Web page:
Sharks dorsal fins, as it suggests the term, are situated on the back of the animal and generally are two, with form and different dimensions according to the habits of life of the single kinds. In the sharks that live to narrow contact with the fund, the fins are behind, while in those more active, the pelagic sharks, the fins are generally found in more advanced position. They can have triangular form, rounded off, trapezoidal and very various dimensions, with the first dorsal almost more great of the second. In a lot of kinds their aspect can have an important systematic value for the recognition of the order and the shark family. The dorsal fins are sustained by an inside cartilaginous skeleton. It is constituted by basal cartilages, nearer to the vertebral column and radial cartilages, connected to fibrosis rays that has to sustain the portion more expanded of the fin. In this way the fins acquire sturdiness and elasticity, essential characteristics for a correct movement and equilibrium of the shark.

The dorsal fins, together with those anal, develop the function to facilitate the maintenance of the rout and to avoid the oscillation of the shark along his own axle. The sighting of a fin that emerges from the surface of the water is not always tied to the presence of a shark, there are other animals as the dolphins, the sword fishes and also the mantas, that are usual to present themselves in surface in this way. Then the dangerous dorsal fin that sprouts from the water, often in partnership to great predatory sharks and source of scary histories, can reality hide the presence of a more reassuring and beloved dolphin.


The caudal fin constitutes the principal element in the shark movement: it is in fact the move to the right and left to provoke the animal advancement. In a lot of kinds it is clearly asymmetrical and such irregularity of aspect is to connect to the vertebral column of the sharks that, in the final part, folds up upward and it becomes a support for the superior lobe of the fin. Generally this is more developed and the terminal part has a triangular form. The inferior lobe can have different degrees of development assuming an important role to determine the general aspect of the tail. The inferior lobe can be small, almost absent, as in the zebra shark and nurse shark, to allow movements in a little distance from the fund, or very developed, reaching her same dimensions of the superior lobe and making the tail assume a half-moon form, as in the white shark. If a shark is observed from behind during the swimming the difference of push can be noticed from the two lobes, due to their different conformation. The superior lobe develops a greater power that pushes the shark in but also downward. The situation is balanced however by the movement of the inferior lobe, that allows to unload big part of the propulsive energy in the center of gravity of the animal.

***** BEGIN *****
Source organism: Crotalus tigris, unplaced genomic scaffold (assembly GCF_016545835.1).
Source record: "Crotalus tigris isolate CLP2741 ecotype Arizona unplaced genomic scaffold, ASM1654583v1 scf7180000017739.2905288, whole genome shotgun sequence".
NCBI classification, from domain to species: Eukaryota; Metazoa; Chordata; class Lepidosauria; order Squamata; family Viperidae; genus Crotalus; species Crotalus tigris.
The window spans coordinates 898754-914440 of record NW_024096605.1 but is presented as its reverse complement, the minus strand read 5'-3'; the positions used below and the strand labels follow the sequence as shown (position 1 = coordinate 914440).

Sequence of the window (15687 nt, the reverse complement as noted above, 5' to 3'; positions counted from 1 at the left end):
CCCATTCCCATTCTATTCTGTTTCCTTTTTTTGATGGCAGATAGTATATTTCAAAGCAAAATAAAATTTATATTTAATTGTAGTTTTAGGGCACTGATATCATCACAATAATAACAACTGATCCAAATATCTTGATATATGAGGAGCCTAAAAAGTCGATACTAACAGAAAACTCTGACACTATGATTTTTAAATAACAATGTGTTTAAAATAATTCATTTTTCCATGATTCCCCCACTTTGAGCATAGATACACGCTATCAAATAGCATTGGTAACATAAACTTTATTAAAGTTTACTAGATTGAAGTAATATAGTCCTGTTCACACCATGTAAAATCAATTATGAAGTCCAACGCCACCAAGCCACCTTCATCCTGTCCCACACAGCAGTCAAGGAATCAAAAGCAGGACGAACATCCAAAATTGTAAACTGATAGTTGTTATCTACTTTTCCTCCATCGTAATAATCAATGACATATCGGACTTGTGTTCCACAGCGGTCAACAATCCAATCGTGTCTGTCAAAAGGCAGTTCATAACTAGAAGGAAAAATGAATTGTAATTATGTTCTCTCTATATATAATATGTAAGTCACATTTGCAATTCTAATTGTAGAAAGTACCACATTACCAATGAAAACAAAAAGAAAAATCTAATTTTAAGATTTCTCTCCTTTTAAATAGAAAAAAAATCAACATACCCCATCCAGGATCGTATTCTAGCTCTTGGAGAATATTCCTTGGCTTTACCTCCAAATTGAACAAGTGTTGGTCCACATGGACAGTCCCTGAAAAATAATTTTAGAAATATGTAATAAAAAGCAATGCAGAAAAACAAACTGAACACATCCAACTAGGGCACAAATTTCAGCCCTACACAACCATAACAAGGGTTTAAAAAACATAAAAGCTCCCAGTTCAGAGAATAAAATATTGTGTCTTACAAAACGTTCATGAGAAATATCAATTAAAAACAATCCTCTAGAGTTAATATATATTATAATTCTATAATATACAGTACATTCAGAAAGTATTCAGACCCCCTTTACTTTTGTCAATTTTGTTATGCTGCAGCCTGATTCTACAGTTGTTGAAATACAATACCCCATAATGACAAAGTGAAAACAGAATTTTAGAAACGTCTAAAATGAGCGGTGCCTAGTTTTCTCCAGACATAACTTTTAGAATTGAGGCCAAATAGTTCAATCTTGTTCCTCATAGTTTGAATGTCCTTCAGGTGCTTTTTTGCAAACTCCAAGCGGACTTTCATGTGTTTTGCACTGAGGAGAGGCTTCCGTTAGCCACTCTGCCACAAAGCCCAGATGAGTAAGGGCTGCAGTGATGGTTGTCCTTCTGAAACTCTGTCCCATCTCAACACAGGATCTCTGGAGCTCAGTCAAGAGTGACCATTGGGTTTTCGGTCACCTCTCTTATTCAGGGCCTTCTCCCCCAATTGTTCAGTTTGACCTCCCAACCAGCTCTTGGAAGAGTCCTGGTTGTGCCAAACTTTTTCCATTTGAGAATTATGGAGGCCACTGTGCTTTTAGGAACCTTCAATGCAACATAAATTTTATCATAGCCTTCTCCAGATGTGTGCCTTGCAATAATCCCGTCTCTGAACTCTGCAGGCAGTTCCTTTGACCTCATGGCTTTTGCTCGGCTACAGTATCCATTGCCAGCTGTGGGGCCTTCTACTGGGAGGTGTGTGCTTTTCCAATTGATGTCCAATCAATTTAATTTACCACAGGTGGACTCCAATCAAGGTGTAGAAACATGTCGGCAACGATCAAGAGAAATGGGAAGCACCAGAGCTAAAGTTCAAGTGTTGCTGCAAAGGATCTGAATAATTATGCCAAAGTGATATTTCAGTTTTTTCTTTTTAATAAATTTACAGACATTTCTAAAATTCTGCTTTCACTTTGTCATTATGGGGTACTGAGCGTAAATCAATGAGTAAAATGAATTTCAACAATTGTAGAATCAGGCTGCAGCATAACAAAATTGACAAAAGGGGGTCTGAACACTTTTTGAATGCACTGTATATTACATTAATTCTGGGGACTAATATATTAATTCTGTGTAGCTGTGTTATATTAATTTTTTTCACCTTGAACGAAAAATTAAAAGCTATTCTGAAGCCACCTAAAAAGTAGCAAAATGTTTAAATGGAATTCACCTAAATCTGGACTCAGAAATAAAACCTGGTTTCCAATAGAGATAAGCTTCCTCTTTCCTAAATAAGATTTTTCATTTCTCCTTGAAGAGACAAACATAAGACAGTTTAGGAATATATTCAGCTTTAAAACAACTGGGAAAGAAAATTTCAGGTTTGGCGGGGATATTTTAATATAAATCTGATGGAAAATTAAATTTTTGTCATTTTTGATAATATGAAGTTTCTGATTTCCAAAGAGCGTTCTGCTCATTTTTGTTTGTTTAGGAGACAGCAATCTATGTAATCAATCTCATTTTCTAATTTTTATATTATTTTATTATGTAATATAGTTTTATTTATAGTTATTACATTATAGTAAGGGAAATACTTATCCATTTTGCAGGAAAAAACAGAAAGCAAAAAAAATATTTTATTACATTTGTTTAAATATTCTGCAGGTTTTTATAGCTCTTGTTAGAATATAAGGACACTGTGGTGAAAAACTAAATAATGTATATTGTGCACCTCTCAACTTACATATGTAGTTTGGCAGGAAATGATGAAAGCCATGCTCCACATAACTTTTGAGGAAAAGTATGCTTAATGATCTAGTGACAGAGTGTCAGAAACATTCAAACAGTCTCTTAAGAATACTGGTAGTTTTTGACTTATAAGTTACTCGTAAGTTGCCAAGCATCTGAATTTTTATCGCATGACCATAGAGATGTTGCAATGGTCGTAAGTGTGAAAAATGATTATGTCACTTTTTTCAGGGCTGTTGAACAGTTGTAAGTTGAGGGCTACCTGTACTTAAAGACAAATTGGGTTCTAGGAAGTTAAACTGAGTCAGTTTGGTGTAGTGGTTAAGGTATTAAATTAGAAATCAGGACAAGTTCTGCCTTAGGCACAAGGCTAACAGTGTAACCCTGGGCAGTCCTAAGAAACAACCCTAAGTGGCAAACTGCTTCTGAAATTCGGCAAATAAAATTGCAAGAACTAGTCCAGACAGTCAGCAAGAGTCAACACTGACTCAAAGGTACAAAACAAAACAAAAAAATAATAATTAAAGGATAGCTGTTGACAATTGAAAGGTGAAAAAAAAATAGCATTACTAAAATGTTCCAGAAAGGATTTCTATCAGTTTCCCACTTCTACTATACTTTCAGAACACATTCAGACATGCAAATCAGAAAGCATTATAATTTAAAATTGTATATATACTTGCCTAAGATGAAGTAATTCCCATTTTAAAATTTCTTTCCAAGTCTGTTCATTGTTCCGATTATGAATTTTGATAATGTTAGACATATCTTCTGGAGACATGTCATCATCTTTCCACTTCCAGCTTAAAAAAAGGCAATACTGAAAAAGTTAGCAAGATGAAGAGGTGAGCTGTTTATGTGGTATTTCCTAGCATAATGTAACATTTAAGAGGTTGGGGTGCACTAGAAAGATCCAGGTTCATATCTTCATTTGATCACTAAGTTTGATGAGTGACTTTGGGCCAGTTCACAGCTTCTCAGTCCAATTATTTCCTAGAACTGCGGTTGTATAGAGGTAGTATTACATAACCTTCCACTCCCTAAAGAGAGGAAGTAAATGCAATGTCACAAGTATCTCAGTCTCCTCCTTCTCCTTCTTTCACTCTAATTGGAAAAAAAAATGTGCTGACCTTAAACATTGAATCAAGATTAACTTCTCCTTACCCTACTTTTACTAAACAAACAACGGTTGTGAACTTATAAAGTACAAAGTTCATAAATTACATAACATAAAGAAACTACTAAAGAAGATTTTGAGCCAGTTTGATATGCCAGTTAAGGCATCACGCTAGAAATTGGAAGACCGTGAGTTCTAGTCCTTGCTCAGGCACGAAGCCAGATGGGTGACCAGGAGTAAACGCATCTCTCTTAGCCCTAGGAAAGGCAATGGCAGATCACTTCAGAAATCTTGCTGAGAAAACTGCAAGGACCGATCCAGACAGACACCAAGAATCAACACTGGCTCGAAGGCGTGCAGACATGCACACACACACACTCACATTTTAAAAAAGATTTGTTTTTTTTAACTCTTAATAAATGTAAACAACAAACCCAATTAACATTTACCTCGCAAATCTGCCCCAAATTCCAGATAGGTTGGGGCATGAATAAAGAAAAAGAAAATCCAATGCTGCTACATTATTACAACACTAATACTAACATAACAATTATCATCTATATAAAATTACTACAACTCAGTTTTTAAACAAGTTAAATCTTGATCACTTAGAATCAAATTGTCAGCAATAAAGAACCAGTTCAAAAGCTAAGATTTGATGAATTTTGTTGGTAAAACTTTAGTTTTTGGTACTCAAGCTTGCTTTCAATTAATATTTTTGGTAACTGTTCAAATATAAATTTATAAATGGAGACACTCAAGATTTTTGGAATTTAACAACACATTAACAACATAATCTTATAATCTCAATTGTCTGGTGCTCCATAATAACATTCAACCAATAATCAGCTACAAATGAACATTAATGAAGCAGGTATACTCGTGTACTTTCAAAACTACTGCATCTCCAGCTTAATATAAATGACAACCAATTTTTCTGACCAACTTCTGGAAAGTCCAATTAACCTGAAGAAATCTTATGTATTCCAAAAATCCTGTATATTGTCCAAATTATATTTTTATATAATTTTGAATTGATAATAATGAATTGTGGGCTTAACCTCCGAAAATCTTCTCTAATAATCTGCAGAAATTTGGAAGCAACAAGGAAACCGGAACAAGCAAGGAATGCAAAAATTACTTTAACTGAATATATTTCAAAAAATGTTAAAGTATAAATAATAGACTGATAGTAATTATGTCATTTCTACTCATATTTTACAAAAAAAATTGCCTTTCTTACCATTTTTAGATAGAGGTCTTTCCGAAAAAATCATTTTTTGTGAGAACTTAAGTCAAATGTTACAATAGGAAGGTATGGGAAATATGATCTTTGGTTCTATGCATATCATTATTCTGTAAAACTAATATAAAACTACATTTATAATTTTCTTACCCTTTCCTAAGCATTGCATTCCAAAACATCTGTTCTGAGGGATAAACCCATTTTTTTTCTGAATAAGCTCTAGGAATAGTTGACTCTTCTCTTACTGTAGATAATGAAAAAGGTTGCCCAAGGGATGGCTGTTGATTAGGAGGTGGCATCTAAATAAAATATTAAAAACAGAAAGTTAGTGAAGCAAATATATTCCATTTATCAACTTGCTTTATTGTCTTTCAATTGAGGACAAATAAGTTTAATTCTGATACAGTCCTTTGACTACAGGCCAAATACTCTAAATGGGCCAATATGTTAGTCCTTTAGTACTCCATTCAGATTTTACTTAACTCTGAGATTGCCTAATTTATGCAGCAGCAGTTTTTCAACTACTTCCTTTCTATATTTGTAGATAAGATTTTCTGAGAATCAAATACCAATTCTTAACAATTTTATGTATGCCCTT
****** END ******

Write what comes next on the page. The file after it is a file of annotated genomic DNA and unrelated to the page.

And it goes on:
The shark movement can have two different styles: the first like a eel and the second more powerful. In the first style the caudal fin and the whole rest of the body stir to the right and left, in rather slow and constant way, while in the second it is only the tail to move and the shark is characterized by a more nervous movement. These fishes generally pass from a style to the other during their growth: like a eel from small and more powerful when they are exemplary adults. The caudal fin has an important systematic value for the orders and families recognition, changing in relationship to the different shark life habits.


In the male sharks the terminal part of the pelvic fins, (equal fins that have the function to stabilize the rout of the animal) become longer and it calcifies more and more to form the claspers (two), the sexual organs through which the shark reproduces himself. The reproduction is internal and appen with the introduction of a clasper (the other one is a backup) in the cloaca of the female shark. This is a very bloody moment, in fact the male repeatedly bites the female on the fins and on the back to stimulate her/ and to hold her firm.
Around the 30% of the sharks has a oviparous reproduction, that is when the female deposes outside the eggs; around 50% has a aplacental viviparous reproduction, that is when the female produces the eggs that open inside her body and the small sharks go outside completely formed; the remained 20% has a placental viviparous reproduction, that is when the embryo is in contact with her mother through a primitive placenta.


Also the pectoral fins, as all the others, have form and different dimensions in base to the sharks habits, generally ampler and lengthen in the bentonic sharks, that live next to the fund, smaller instead in the great raiders that live in open sea. (smaller in proportion to the rest of the body)
The pectoral fins have the same functions of the wings of an airplane opposing downward the push due to the propulsion of the caudal fin.


The anal fin, together with the dorsal ones, allows the shark to maintain the more possible the navigation rout and to avoid excessive oscillations along his longitudinal axle.


Isurus oxyrinchus            Carcharodon carcharias